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Central Texas organization educates people about Jewish holidays ahead of High Holy Days

Jackie Nirenberg with the Central Texas region of the Anti-Defamation League told 6 News antisemitic activity has been reported in Central Texas this year.​​​​​​

TEXAS, USA — Beginning at sundown on Sept. 15 and ending at sundown on Sept. 17, the High Holy Days will be observed by the Jewish community. 

There are two main High Holy Days, also known as the High Holidays. The first of these is Rosh Hashanah, which celebrates the Jewish New Year. 

Jackie Nirenberg with the Central Texas region of the Anti-Defamation League told 6 News antisemitic flyers have been reported in Central Texas this year. 

While posting this rhetoric is not a crime, Nirenberg explained how things could get far more dangerous if the proper steps towards being educated about Jewish culture aren't taken. 

Nirenberg says one of the things people can do when they hear someone say something offensive is to politely confront them about what they said to get a better understanding.

"By asking questions, you kind of start to defuse the situation and you're not as likely to put people on the defensive," Nirenberg explained. "It's really important to interrupt that at the very lowest level."

According to the ADL website, there were at least 10 antisemitic incidents for each day in 2022. They say this is the highest level of antisemitic activity since the ADL began keeping records in 1979.

"There are so many misconceptions about Jewish people that people do not take time to understand," Nirenberg said.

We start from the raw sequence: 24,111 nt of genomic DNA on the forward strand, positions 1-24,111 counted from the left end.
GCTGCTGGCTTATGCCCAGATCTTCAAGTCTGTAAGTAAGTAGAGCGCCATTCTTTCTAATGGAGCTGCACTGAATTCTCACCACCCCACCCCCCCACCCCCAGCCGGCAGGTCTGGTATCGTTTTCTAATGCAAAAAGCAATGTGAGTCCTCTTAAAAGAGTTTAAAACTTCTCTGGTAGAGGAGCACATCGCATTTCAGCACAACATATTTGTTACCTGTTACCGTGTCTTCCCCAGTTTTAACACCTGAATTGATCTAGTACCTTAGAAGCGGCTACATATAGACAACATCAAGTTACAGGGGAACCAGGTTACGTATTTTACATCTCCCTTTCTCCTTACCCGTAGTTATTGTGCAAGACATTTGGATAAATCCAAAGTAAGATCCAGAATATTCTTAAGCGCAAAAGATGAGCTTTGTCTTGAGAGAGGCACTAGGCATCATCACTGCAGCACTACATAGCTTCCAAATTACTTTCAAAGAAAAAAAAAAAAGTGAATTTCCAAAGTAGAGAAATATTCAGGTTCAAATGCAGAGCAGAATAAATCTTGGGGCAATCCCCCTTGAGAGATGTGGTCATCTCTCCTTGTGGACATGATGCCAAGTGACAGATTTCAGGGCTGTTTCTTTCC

In January of 2022, four people were held hostage at a synagogue in North Texas. No one was hurt, but events like this have left people in the Jewish community more frightened to practice their religion. 

Nirenberg says antisemitism is most seen when Jewish people observe their holiday. 

6 News reached out to the handful of Jewish synagogues in Central Texas. Some of them did not want to speak because of safety concerns.

The ADL works with local law enforcement, organizations and school districts to teach people of all ages what is appropriate and acceptable concerning Jewish people.

"The ADL has a local hate crime task force here in Central Texas," Nirenberg added. "We encourage people who experience hate or bias to share it with law enforcement who will establish patterns of where the stuff happens."

There are many acceptable ways to greet someone who is celebrating Rosh Hashanah. If you want to keep it simple, "Happy New Year," is acceptable. 

To report any hate crime, it is encouraged to contact your regional ADL or local law enforcement. 

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